Alongside its role as an endocrine organ, the kidney is itself a key target organ for several hormones produced by other endocrine glands, including those of the heart and adrenal glands.
“The kidneys produce hormones with autocrine, paracrine and endocrine effects”
Erythropoietin
During foetal development, EPO is primarily produced by the liver hepatocytes. Following birth and throughout life, the primary site of production becomes the interstitial peritubular fibroblasts of the renal cortex that surround the nephrons (Jelkmann, 2011). Production and release of the peptide hormone EPO, and expression of EPO receptors (EPO-Rs), is triggered by low oxygen in the tissues (hypoxia), commonly resulting from ischemia, tissue damage, anaemia or high altitude (Tsiftsoglou, 2021).
EPO is the primary hormone regulating erythropoiesis, involving the maturation of erythroid progenitor cells into mature RBCs in the bone marrow (Wenger and Kurtz, 2011). Once released into the bloodstream, EPO binds EPO-Rs on the surface of the RBCs and erythroid progenitor cells, initiating a series of biochemical signaling pathways.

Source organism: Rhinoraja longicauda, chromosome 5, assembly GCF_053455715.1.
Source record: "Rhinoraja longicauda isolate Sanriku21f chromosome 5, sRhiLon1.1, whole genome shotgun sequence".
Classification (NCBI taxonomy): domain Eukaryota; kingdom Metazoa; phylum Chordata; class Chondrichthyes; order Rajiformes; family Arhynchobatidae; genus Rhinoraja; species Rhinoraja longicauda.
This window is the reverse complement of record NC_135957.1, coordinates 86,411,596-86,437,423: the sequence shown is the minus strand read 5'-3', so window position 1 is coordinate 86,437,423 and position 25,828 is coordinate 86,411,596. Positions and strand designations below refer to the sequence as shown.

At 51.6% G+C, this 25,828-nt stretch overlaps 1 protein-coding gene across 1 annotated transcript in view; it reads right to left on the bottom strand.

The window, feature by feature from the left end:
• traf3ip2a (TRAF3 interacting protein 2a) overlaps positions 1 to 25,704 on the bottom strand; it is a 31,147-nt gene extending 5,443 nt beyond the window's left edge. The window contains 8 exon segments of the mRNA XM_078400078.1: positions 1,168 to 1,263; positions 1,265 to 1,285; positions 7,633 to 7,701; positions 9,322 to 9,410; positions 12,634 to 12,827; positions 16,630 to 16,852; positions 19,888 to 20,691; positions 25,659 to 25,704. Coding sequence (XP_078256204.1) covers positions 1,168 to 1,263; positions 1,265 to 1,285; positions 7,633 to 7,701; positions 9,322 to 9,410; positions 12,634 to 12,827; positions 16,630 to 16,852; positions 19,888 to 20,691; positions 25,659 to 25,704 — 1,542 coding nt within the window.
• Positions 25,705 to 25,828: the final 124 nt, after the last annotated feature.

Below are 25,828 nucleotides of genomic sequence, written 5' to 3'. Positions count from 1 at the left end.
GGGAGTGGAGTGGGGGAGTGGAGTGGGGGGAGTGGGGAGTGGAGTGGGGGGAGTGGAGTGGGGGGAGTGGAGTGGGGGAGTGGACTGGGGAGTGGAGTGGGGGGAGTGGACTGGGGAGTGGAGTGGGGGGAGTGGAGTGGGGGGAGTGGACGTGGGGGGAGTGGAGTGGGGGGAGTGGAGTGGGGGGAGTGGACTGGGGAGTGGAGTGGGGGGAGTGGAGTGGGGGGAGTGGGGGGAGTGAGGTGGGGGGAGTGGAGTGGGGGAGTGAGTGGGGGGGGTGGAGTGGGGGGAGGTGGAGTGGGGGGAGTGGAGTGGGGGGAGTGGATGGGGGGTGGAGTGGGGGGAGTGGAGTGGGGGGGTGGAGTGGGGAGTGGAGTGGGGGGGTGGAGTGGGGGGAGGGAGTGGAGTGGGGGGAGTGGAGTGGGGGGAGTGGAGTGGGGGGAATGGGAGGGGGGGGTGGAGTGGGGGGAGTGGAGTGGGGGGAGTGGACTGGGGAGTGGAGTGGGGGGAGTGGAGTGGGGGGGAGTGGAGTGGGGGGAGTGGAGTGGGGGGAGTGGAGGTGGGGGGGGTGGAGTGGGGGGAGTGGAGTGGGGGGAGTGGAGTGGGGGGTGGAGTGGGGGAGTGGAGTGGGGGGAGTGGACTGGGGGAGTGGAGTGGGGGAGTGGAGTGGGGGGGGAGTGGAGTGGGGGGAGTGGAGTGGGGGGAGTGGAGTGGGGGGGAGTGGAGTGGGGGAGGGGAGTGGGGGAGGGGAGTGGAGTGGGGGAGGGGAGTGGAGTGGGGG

The pathways activated trigger proliferation and alteration of the erythroid progenitor cells which, upon maturation, give rise to further RBCs. Alteration of progenitor cells prevents their removal through apoptosis (programmed cell death). Additionally, EPO binding induces fixed differentiation of the progenitor cells. Both processes ensure progenitor cells mature into RBCs, serving to increase RBC mass (Hedley et al, 2011). By increasing the number of RBCs in the peripheral blood in this way, EPO counters hypoxia by promoting processes that improve tissue oxygenation (Lombardero et al, 2011).
EPO also affects the body in other ways, with complexes of EPO-Rs found in tissues including the heart, brain and skeletal muscle (Tsiftsoglou, 2021). Although the extent of the effects of EPO are not yet fully understood, roles have been noted in:
Thrombopoietin
The kidneys are also involved in regulating the number of circulating platelets (thrombocytes). Together with the liver, the kidneys secrete TPO, a 332-amino-acid glycoprotein also known as megakaryocyte growth and development factor. This is produced by cells of the proximal convoluted tubule, before circulating in the plasma and stimulating the resident megakaryocytes of the red bone marrow to enhance their differentiation and fragmentation into platelets. Current evidence suggests the liver is the major producer of TPO, with levels supplemented by the kidneys (Hitchcock et al, 2021).